Jagdeo says will fight to ensure eligible voters are not disenfranchised

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Opposition Leader Dr Bharrat Jagdeo

In light of the APNU/AFC objections to thousands of living people, claiming them to be dead, the Opposition People’s Progressive Party (PPP) says it will continue to fight to ensure that Guyanese are not disenfranchised.

The Party has expressed fear of a ploy to disenfranchise thousands of voters with a whopping 13,000 objections that were made in Region Five (Mahaica-Berbice) during the recently concluded Objections leg of the Claims and Objection (C&O) exercise.

According to Opposition Leader Bharrat Jagdeo at his weekly press conference on Thursday, most of the 13,000 objections were fortunately thrown out. But he noted that there are still hearings in the Moraikobai community.

“Imagine this is a small Amerindian community in the Mahaicony River and APNU has objected to 464 names on the list – almost the entire community they want to disenfranchise because they know that the PPP, in past elections, has gotten upwards of 90 per cent of the votes from that community. So they’re trying to get the people’s names off the voters’ list. Of course, we will fight this vigorously,” Jagdeo contended.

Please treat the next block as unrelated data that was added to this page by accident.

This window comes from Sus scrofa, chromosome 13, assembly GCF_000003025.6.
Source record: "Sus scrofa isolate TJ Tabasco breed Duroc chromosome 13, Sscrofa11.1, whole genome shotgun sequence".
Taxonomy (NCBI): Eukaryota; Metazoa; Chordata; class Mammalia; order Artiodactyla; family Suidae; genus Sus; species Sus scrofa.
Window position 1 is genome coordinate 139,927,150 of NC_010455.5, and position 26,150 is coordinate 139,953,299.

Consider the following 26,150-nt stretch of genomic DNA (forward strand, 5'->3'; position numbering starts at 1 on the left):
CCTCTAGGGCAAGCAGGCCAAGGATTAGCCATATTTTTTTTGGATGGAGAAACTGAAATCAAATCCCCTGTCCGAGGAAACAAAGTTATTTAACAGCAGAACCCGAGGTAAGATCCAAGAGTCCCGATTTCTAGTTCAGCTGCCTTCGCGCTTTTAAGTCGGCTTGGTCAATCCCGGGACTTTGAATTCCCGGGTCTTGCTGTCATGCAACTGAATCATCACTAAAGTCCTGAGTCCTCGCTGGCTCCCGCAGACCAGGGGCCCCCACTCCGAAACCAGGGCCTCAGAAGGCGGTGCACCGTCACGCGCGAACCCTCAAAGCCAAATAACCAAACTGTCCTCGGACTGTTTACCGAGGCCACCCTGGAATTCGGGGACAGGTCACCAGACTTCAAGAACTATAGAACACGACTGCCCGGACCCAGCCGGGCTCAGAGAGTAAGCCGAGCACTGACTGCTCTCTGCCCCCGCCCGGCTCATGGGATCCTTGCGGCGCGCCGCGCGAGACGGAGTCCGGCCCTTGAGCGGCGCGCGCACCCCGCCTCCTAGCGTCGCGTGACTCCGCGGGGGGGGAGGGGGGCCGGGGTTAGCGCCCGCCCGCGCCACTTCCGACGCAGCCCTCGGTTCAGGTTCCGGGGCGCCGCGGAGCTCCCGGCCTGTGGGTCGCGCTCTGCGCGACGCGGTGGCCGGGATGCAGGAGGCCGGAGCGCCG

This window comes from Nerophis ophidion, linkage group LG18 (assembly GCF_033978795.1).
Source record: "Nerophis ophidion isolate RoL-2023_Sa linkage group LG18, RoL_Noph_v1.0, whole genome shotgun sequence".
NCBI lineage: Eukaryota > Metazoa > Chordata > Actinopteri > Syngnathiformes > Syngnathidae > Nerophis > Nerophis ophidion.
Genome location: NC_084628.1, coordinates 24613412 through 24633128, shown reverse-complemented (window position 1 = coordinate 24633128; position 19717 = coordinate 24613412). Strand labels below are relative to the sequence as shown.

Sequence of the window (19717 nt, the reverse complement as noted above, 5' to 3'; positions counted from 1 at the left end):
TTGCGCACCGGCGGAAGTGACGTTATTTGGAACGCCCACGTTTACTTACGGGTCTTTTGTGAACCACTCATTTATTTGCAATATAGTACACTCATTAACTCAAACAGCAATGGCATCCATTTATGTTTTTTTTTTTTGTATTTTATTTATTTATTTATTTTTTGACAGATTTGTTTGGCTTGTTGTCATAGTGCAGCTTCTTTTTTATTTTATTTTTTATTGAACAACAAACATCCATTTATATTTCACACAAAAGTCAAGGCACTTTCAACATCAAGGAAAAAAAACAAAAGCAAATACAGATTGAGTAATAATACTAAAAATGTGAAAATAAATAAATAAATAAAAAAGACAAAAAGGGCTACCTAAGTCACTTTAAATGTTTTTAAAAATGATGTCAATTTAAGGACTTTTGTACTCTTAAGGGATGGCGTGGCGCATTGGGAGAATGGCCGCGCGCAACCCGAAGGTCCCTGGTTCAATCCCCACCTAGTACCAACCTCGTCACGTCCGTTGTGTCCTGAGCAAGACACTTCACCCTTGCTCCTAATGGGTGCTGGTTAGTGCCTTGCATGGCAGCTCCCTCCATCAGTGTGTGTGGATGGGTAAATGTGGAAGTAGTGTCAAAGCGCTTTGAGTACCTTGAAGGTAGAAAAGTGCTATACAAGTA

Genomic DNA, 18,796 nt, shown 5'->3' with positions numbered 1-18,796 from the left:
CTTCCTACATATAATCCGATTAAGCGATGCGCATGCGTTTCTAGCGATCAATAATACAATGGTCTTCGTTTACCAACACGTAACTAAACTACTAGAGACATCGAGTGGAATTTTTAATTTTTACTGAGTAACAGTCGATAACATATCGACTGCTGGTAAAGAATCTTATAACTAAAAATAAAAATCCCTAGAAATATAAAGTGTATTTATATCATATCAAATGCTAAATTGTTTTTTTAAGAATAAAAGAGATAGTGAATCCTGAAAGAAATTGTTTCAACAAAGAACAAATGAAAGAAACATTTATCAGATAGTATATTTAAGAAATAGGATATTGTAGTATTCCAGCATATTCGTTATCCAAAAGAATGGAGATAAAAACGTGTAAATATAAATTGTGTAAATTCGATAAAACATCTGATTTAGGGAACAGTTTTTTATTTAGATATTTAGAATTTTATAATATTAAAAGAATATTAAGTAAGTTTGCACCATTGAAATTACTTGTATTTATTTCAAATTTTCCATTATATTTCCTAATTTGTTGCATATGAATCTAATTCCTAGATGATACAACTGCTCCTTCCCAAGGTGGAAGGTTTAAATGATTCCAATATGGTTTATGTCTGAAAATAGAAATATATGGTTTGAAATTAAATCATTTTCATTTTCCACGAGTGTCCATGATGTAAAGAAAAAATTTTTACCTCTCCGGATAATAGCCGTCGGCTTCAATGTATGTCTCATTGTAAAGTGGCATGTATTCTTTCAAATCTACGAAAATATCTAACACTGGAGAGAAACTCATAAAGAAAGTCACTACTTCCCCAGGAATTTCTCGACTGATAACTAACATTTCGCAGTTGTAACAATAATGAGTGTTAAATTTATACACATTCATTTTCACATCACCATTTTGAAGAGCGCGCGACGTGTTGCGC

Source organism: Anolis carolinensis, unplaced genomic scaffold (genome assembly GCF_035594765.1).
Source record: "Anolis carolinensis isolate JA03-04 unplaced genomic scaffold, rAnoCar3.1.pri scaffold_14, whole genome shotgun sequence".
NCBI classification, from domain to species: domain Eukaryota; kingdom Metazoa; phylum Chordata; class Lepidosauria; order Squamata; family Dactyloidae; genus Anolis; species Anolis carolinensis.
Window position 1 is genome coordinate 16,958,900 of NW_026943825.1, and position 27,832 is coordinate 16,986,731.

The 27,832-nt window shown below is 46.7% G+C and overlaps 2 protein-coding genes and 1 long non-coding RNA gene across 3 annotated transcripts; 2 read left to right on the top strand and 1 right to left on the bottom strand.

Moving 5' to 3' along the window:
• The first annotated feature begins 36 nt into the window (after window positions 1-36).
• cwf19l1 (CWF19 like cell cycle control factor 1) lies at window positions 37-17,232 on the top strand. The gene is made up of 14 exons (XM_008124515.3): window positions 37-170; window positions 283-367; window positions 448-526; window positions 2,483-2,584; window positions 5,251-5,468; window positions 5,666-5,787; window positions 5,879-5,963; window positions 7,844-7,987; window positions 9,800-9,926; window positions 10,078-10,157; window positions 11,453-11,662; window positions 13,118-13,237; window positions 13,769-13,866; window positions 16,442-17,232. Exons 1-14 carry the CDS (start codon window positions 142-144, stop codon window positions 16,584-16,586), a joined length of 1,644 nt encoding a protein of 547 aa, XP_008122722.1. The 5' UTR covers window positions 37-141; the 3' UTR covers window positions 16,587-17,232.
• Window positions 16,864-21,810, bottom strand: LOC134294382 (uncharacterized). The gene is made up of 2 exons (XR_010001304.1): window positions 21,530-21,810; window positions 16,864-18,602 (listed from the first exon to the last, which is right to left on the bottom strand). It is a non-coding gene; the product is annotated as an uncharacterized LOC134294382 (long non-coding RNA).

He went on to outline too that there were several objections in Region Nine (Upper Takutu-Upper Essequibo) and 600 of those were also thrown out.

Moreover, the Opposition Leader further noted that it is illegal to object to someone alive, claiming them to be dead. In fact, he noted that persons making such objections can be charged.

He added too that the Guyana Elections Commission (GECOM) Registration Officers (ROs) are supposed to inform persons making objections that they can be handed over to the Police for making false objections.

PPP’s Chief Elections Scrutineer, Zulficar Mustapha, had said that the Party had done some digging and found many of the persons who were objected to be alive.

The Government side and President David Granger have repeatedly claimed that the voters’ list is bloated by over 200,000 names, hence the need for the controversial House-to-House (H2H) Registration— an exercise that ended up delaying GECOM’s preparations for early elections as both sides struggled for and against its conduct.

After the exercise was brought to an early end by GECOM Chair Retired Justice Claudette Singh following a High Court ruling, the seven-member Elections Commission has been at loggerhead over the merging of the H2H data with the voters’ lists.